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How Drunk Is Drunk? Understanding Intoxication And BAC Levels

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If you ask someone who is intoxicated, or is about to get intoxicated, about their level of intoxication, you are unlikely to receive a specific decimal point number indicating their BAC. BAC stands for Blood Alcohol Content level and represents the amount of alcohol in the blood. Binge drinking, for example, is defined as any kind of drinking which raises the BAC to 0.08 percent in a short period of time. Each range of BAC level is distinct level of intoxication with certain signs and symptoms. Understanding the differences between BAC levels can help you determine how drunk someone is and if their life is in any kind of danger.


This is the beginning of intoxication where the mild effects of alcohol are starting to take place. Inhibitions like shyness have started to fall away making room for subtle feelings of euphoria. More obvious signs of intoxication like lacking in coordination aren’t present yet. This is what many people might call being ‘buzzed’.


The next level up might be what some would call “tipsy”. In this still early stage of intoxication, feelings of euphoria are increasing as are some of the depressant effects of alcohol. As a depressant, alcohol can cause effects like relaxations or sensations of being ‘warm and fuzzy’. At this stage, behaviors like emotional responses are becoming a little more dramatic.


By the time the blood alcohol content level reaches this range, an individual is what would be plainly called “drunk”. At 0.08 BAC an individual is no longer legally allowed to drive because they are considered “legally impaired”. All of the euphoric effects of alcohol are still present, but some of the cognitive functions have started to suffer. Slurred speech, blank memory, motor functions, perception, judgment, and vision are all being affected. Typically, people who have reached this level of intoxication ‘feel fine’, but cannot be aware of how impaired they are.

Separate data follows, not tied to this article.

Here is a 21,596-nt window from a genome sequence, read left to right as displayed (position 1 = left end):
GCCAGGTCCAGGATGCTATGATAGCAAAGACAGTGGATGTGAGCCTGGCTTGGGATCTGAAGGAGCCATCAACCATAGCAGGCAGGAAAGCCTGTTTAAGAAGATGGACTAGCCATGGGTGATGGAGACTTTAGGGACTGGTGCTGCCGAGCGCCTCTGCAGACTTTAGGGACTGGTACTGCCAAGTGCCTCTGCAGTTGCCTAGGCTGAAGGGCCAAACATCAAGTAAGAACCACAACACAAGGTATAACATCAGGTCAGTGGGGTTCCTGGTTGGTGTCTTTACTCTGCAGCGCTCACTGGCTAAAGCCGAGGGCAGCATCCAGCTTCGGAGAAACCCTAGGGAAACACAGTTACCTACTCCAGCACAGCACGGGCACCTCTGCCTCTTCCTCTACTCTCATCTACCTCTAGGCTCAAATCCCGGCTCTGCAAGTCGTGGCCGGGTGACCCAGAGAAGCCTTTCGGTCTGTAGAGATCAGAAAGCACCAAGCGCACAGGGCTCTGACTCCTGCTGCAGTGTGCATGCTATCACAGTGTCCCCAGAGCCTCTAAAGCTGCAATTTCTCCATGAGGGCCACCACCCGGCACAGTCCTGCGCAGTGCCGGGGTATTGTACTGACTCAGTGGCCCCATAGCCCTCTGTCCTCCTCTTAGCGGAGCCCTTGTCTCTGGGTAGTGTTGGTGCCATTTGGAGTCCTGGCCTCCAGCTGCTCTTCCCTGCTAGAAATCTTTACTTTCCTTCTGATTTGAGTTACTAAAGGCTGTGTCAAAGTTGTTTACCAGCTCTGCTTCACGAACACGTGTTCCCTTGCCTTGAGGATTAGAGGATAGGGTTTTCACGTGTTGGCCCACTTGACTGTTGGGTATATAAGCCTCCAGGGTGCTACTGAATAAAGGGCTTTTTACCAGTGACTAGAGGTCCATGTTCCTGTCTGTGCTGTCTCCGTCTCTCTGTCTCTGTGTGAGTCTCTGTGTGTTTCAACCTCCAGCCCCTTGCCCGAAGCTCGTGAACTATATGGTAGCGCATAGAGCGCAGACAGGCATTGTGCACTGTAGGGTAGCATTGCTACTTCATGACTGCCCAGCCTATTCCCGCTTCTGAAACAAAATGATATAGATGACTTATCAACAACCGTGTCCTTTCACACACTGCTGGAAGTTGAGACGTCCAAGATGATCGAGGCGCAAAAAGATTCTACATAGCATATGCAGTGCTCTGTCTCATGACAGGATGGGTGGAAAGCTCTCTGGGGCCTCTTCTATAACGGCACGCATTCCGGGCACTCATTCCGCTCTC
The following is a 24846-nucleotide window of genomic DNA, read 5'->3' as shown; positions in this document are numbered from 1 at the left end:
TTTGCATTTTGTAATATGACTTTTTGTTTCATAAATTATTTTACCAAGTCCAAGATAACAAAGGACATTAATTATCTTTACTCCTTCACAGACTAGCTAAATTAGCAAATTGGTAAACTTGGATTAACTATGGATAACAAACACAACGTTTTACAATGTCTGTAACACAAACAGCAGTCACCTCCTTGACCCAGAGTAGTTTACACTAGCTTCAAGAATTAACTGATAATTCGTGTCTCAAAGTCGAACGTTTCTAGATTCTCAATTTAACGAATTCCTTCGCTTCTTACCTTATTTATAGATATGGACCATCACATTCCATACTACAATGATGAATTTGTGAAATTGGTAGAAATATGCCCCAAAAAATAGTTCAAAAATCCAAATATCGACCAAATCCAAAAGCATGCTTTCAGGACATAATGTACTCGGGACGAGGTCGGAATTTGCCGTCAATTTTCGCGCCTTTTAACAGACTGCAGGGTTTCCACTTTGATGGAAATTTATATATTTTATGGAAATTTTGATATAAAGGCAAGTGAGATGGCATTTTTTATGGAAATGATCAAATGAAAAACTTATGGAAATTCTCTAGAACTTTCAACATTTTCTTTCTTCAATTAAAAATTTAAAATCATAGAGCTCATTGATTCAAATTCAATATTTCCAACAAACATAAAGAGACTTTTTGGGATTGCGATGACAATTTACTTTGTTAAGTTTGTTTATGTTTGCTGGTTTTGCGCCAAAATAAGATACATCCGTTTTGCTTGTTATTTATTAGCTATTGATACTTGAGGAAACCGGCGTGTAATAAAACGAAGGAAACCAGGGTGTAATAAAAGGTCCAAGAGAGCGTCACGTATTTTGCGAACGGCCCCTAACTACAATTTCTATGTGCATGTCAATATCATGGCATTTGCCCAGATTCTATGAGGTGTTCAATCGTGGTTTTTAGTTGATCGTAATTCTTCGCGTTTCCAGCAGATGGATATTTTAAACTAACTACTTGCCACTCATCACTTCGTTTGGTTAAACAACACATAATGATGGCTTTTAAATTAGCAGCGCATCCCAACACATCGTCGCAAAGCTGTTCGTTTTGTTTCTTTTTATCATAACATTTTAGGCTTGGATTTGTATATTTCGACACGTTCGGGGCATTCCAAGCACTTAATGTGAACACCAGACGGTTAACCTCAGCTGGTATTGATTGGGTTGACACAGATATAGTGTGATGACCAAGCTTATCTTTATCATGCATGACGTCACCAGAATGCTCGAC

Euphoria is still present at this level of intoxication and the cognitive impairments are worsening. Slurred speech has worsened, balance is off, and the ability to use judgment is compromised. At this stage an individual will have seemed to slow down due to their reaction time being affected.


The impairment of motor and cognitive functions continues to worsen and become exacerbated at this stage of intoxication. This is the “wasted” level of intoxication when individuals can no longer walk normally due to their balance being off. They are beyond euphoria and reaching toward dysphoria which may lead to anxious, erratic, emotional, and restless behavior.


The “sloppy drunk” emerges at this stage of intoxication. Dysphoria has replaced euphoria and cognitive function is a “mess”. Typically, this is the pre-vomiting stage most often accompanied by repeated warnings of “I’m nauseous” or “I don’t feel good”.

BAC levels which rise to .20 and above can start to have fatal consequences. For the signs and symptoms of dangerously high BAC levels, look for our next blog.

Alcoholism can be deadly. Thankfully, there is freedom from alcoholism. At Tree House Recovery in Portland, Oregon, men are creating sustainable recovery by enacting sustainable change. Call us today for information on our private treatment programs: (503) 850-2474

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